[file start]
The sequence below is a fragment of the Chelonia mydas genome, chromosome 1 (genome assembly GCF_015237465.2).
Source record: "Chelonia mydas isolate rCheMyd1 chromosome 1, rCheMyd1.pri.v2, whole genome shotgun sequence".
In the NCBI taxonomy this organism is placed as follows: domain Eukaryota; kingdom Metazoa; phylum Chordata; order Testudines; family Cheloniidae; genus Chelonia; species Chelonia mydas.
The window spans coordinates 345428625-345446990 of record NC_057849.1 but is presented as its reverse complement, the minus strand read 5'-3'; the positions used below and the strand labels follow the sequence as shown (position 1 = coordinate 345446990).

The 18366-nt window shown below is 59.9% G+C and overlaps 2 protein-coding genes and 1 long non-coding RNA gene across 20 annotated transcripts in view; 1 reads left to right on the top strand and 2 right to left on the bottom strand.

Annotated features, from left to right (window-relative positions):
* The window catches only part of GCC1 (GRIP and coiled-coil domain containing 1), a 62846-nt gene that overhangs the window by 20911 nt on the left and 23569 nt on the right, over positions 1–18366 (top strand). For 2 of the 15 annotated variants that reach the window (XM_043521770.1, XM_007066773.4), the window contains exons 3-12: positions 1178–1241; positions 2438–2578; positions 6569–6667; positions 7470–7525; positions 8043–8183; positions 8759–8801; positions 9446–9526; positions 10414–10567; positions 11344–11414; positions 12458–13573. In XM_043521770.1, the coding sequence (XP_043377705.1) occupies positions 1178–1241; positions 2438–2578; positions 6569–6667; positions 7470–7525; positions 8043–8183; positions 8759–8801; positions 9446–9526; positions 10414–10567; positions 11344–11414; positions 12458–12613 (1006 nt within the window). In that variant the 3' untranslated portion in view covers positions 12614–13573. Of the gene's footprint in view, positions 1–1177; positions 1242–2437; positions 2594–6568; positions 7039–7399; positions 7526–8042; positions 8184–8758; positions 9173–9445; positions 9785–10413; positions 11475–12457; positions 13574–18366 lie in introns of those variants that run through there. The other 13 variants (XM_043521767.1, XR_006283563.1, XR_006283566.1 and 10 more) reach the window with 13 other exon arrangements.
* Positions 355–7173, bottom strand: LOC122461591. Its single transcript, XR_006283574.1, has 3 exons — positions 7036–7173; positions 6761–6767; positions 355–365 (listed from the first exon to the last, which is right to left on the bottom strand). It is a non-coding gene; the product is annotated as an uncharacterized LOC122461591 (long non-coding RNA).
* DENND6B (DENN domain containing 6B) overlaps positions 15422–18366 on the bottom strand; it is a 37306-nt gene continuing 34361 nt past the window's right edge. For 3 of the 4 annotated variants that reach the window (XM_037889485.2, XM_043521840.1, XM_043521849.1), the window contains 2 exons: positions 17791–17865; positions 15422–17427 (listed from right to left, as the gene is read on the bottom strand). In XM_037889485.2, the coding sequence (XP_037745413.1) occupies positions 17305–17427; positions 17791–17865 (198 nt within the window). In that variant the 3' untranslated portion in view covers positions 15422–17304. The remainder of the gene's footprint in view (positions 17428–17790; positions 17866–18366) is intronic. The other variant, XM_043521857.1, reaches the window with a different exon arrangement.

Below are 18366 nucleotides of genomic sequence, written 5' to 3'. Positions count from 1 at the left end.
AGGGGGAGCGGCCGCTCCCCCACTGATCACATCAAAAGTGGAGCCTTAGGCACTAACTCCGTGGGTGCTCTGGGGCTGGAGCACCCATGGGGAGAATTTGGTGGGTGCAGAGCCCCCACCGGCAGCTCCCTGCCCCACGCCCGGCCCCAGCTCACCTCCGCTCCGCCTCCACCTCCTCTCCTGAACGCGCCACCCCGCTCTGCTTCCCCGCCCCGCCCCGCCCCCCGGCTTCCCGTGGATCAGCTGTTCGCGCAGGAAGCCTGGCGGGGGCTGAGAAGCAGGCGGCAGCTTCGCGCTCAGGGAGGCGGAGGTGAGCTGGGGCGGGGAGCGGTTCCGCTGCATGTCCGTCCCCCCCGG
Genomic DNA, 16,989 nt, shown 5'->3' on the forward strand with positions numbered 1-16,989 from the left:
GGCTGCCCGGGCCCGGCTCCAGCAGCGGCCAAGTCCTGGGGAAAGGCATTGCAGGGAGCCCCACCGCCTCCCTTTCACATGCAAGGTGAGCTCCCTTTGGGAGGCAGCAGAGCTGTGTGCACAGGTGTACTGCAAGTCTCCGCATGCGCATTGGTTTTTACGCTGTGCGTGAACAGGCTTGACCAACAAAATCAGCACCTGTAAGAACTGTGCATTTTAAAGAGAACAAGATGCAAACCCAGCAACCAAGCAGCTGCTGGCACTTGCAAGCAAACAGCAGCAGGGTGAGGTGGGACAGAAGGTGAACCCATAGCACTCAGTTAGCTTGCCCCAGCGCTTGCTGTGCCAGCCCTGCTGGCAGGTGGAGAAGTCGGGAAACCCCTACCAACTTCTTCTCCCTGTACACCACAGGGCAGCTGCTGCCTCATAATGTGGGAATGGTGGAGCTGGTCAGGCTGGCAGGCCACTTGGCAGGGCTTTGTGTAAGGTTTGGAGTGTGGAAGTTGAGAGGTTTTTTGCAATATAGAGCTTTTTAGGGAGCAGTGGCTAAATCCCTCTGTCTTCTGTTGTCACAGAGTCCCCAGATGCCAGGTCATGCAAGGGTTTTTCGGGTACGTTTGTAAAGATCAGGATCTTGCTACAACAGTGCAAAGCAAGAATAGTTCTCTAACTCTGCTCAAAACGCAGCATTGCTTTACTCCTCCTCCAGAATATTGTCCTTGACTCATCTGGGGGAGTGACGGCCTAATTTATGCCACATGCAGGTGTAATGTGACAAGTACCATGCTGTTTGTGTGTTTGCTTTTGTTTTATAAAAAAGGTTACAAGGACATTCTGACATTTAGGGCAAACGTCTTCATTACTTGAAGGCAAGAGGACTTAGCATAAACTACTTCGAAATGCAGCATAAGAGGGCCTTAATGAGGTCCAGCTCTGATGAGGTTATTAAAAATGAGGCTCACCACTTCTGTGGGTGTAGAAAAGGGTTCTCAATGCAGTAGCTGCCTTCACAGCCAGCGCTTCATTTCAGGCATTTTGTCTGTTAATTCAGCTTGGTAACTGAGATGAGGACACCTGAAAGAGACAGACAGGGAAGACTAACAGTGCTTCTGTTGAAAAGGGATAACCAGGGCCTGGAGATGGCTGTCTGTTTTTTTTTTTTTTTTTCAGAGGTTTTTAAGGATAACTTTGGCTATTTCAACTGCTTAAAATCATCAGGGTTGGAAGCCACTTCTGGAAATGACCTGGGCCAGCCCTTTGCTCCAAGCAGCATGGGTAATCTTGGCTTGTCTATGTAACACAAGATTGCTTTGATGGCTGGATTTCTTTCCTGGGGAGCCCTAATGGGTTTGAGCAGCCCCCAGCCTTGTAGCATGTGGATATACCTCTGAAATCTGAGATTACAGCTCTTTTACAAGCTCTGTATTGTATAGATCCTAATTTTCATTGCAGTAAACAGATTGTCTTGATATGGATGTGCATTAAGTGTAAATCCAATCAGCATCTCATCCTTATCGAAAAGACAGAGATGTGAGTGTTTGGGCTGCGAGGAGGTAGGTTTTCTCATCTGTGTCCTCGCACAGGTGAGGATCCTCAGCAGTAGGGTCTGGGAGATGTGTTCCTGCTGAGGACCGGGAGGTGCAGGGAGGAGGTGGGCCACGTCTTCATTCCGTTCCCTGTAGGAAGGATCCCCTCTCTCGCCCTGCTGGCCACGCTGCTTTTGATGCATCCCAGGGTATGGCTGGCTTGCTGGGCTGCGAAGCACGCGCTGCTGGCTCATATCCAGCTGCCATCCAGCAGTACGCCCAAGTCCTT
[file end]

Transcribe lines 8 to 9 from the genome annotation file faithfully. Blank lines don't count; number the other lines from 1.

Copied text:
* Positions 355–7173, bottom strand: LOC122461591. Its single transcript, XR_006283574.1, has 3 exons — positions 7036–7173; positions 6761–6767; positions 355–365 (listed from the first exon to the last, which is right to left on the bottom strand). It is a non-coding gene; the product is annotated as an uncharacterized LOC122461591 (long non-coding RNA).
* DENND6B (DENN domain containing 6B) overlaps positions 15422–18366 on the bottom strand; it is a 37306-nt gene continuing 34361 nt past the window's right edge. For 3 of the 4 annotated variants that reach the window (XM_037889485.2, XM_043521840.1, XM_043521849.1), the window contains 2 exons: positions 17791–17865; positions 15422–17427 (listed from right to left, as the gene is read on the bottom strand). In XM_037889485.2, the coding sequence (XP_037745413.1) occupies positions 17305–17427; positions 17791–17865 (198 nt within the window). In that variant the 3' untranslated portion in view covers positions 15422–17304. The remainder of the gene's footprint in view (positions 17428–17790; positions 17866–18366) is intronic. The other variant, XM_043521857.1, reaches the window with a different exon arrangement.